Update 18:43: Uncut’s source are now telling us that the only trade union voters in Labour’s next leadership election will be those who have opted-in as associate members. Events have been fast moving and over the week and the shape of the final proposals is thought to have been evolving in the past few days. Given the potential for a contest in 2015, this would likely mean that only a small number of trade unionists would take part.
10% is often cited as the proportion of trade unionists that will opt-in, but many suspect the reality will be lower. The comparatively short time period between when the rules are ratified at the special conference in March and a potential leadership election in late 2015 means the unions will only have a narrow window to recruit associate members from the ranks of their 2.3m affiliates.
Estimates of the potential number of trade union voters for a 2015 leadership election that have been suggested to Uncut range from 25,000 to 80,000. This would mean trade union votes would be below the third guaranteed by the electoral college and if so, would represent a major concession from the leaders of the trade unions.
Had the 2010 leadership election been run with the electorate likely in 2015, David Miliband would most probably be leader of the Labour party today.
by Atul Hatwal
Uncut has learned that the next Labour leadership election, expected in 2015 if the general election is lost, will be conducted under a one-off mix of existing and new rules. The result will be that this electorate will be dominated by 2.3m union members – over 13 times the number who are full Labour party members (180,000).
At the special conference in March, a new set of rules on trade union members’ relationship with the party will be passed. A new category of member, “trade union associate” will be created. This will be for trade unionists that actively opt-in to supporting Labour and will be phased in over 5 years.
New trade union members will be given the choice of opting-in to the Labour party and becoming an associate immediately with discussions ongoing on how the existing base of affiliates will be transitioned over – if at all.
The big change to be passed straight away will be the move to OMOV for the Labour leadership election. The difference in timing between the roll-out of the associate member category and the shift on leadership election will have far reaching implications for Labour.
It means that the at the next Labour leadership election the electorate will be the same as at the last election, but the rules will be OMOV.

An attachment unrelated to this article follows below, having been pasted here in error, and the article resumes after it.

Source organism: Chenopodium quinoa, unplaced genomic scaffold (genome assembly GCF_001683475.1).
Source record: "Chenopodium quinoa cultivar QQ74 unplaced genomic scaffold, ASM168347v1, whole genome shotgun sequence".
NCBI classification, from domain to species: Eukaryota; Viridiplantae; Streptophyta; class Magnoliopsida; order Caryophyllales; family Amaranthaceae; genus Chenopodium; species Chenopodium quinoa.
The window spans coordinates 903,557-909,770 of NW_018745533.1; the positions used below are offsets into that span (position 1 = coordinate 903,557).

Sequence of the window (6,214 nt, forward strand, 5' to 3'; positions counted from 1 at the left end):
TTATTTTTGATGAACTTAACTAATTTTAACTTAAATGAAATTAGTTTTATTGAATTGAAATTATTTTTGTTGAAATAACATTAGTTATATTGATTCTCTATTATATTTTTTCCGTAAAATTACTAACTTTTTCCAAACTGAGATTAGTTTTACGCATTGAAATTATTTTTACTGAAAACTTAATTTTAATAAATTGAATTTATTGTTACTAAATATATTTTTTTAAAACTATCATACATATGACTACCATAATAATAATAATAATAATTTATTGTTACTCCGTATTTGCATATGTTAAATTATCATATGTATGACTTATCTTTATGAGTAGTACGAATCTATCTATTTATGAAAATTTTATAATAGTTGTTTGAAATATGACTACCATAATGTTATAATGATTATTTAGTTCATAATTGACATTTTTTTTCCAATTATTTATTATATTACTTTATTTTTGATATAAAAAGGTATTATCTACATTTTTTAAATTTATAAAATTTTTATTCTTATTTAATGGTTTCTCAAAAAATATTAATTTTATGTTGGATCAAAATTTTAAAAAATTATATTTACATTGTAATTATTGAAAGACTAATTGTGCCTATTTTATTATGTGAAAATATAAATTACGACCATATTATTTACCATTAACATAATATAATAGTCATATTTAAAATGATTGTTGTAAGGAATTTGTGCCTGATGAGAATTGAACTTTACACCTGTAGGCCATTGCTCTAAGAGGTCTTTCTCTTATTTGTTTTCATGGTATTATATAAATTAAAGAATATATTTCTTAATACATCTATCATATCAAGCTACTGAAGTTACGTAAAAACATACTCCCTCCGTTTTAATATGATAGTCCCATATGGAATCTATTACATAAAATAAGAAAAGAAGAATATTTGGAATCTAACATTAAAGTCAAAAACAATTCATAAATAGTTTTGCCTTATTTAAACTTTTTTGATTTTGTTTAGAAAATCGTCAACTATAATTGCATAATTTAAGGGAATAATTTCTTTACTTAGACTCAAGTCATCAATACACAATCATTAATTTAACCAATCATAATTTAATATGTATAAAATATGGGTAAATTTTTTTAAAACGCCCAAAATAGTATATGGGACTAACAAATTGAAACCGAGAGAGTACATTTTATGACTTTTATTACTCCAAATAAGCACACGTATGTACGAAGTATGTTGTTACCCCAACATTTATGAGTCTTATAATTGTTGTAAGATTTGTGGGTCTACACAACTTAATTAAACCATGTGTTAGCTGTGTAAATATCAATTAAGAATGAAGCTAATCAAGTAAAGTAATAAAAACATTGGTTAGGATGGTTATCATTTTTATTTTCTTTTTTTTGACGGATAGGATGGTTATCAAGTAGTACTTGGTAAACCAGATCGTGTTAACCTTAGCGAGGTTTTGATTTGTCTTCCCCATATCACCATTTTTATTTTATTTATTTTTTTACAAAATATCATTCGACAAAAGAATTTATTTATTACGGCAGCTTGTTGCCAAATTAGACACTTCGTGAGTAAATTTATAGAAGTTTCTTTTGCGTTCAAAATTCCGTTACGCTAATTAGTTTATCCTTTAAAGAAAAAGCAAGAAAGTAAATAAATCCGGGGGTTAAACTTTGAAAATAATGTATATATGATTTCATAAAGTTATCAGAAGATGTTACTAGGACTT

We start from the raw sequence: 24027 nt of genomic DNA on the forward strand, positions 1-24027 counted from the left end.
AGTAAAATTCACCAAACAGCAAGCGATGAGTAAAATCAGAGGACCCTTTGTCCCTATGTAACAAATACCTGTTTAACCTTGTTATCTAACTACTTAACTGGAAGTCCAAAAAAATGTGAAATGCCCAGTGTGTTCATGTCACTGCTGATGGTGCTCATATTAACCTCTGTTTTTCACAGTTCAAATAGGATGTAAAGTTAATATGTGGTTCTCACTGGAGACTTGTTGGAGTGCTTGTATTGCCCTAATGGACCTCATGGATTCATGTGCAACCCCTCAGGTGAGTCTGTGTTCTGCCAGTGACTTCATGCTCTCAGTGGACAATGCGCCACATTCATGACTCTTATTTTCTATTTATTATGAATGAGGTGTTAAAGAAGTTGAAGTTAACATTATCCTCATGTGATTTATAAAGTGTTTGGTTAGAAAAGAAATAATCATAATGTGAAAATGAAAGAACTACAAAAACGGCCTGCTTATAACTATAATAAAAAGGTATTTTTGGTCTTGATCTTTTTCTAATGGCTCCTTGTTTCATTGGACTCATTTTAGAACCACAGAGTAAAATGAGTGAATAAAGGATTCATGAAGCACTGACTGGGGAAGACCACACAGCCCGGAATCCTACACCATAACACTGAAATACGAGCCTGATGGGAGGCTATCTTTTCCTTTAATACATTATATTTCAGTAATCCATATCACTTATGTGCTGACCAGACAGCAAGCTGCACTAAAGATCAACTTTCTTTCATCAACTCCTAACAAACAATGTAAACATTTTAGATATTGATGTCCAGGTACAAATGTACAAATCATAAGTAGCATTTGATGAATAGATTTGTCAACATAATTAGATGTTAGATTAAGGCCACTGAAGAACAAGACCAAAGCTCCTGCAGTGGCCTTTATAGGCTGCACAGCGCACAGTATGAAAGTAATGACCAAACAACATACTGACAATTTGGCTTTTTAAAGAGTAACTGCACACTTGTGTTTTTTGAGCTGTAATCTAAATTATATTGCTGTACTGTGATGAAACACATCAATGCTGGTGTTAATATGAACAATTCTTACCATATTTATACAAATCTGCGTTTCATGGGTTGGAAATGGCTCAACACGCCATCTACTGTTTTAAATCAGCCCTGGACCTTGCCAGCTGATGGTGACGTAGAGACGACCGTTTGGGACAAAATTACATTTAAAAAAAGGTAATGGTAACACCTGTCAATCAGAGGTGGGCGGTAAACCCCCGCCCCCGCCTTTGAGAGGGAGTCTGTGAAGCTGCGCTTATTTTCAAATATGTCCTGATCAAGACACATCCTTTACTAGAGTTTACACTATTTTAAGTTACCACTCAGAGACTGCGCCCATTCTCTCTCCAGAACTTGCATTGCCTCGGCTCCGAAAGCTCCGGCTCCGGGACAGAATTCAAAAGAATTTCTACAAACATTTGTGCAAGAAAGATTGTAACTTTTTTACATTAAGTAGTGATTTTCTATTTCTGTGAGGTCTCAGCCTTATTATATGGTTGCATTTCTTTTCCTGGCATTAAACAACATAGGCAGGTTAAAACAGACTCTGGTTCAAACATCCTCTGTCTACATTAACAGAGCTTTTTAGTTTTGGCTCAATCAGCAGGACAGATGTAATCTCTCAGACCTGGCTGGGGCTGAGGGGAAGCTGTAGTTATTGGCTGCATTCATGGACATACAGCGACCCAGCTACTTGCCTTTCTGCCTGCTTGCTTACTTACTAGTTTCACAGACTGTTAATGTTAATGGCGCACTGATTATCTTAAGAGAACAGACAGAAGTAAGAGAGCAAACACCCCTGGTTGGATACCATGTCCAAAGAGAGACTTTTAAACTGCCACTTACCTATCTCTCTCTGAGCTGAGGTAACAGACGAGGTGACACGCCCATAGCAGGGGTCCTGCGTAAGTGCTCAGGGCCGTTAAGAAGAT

Just as at the last leadership election, the Labour party will not have any access to the 2.3m affiliates membership details and candidates will not be able to communicate with these voters directly.
This is because the affiliates will not have had a chance to opt-in to supporting the Labour party and so, under data protection rules, their personal details will not be allowed to be passed to Labour.
Everything will have to go through the union.
At the last leadership election turnout among the trade union affiliates was extremely low, but even then, 240,000 trade unionists, often activists, voted.
Under the old rules of the electoral college (where trade unionists had a third of the total vote), Ed Miliband’s success among the unions meant he narrowly won the leadership, despite having been soundly beaten in the other sections of the electoral college – MPs and members. If the last election had been conducted under OMOV, Ed Miliband would have won by a far more comfortable margin.
Politically this block of union votes will act as a sheet anchor, holding any leadership hopeful to the left, preventing any movement towards the centre.
Speculation at Westminster is mounting today that the rule change amounts to Ed Miliband’s personal insurance plan.
If Labour lose the next election he will almost certainly be challenged. With this new leadership electorate, any challenge from the centre is likely to fail while his position on the centre left, plus his status as incumbent, would substantially bolster his chances of retaining the leadership.
Atul Hatwal is editor of Uncut